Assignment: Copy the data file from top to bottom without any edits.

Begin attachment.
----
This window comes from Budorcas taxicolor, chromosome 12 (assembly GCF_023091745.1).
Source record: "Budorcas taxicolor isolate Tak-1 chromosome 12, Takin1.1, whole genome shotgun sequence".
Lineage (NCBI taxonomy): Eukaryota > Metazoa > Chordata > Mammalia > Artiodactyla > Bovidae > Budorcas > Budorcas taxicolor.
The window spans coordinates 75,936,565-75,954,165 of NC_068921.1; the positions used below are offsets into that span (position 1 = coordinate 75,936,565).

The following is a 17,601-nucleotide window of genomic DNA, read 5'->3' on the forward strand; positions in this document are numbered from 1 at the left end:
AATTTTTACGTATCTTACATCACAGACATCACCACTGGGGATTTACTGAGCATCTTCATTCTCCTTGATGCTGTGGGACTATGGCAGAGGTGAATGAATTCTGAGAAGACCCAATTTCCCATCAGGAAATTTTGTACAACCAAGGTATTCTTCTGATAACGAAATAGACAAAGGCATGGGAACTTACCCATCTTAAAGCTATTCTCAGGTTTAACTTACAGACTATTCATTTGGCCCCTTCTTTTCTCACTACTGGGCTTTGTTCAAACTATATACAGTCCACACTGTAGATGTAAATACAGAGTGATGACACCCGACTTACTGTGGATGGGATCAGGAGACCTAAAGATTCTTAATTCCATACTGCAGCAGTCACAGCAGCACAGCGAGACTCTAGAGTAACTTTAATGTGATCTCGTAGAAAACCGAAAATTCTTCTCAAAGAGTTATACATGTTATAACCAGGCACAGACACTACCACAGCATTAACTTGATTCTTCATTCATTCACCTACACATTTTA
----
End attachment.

This window comes from Budorcas taxicolor, chromosome 12 (assembly GCF_023091745.1).
Source record: "Budorcas taxicolor isolate Tak-1 chromosome 12, Takin1.1, whole genome shotgun sequence".
Lineage (NCBI taxonomy): Eukaryota > Metazoa > Chordata > Mammalia > Artiodactyla > Bovidae > Budorcas > Budorcas taxicolor.
The window spans coordinates 75,936,565-75,954,165 of NC_068921.1; the positions used below are offsets into that span (position 1 = coordinate 75,936,565).

The following is a 17,601-nucleotide window of genomic DNA, read 5'->3' on the forward strand; positions in this document are numbered from 1 at the left end:
AATTTTTACGTATCTTACATCACAGACATCACCACTGGGGATTTACTGAGCATCTTCATTCTCCTTGATGCTGTGGGACTATGGCAGAGGTGAATGAATTCTGAGAAGACCCAATTTCCCATCAGGAAATTTTGTACAACCAAGGTATTCTTCTGATAACGAAATAGACAAAGGCATGGGAACTTACCCATCTTAAAGCTATTCTCAGGTTTAACTTACAGACTATTCATTTGGCCCCTTCTTTTCTCACTACTGGGCTTTGTTCAAACTATATACAGTCCACACTGTAGATGTAAATACAGAGTGATGACACCCGACTTACTGTGGATGGGATCAGGAGACCTAAAGATTCTTAATTCCATACTGCAGCAGTCACAGCAGCACAGCGAGACTCTAGAGTAACTTTAATGTGATCTCGTAGAAAACCGAAAATTCTTCTCAAAGAGTTATACATGTTATAACCAGGCACAGACACTACCACAGCATTAACTTGATTCTTCATTCATTCACCTACACATTTTA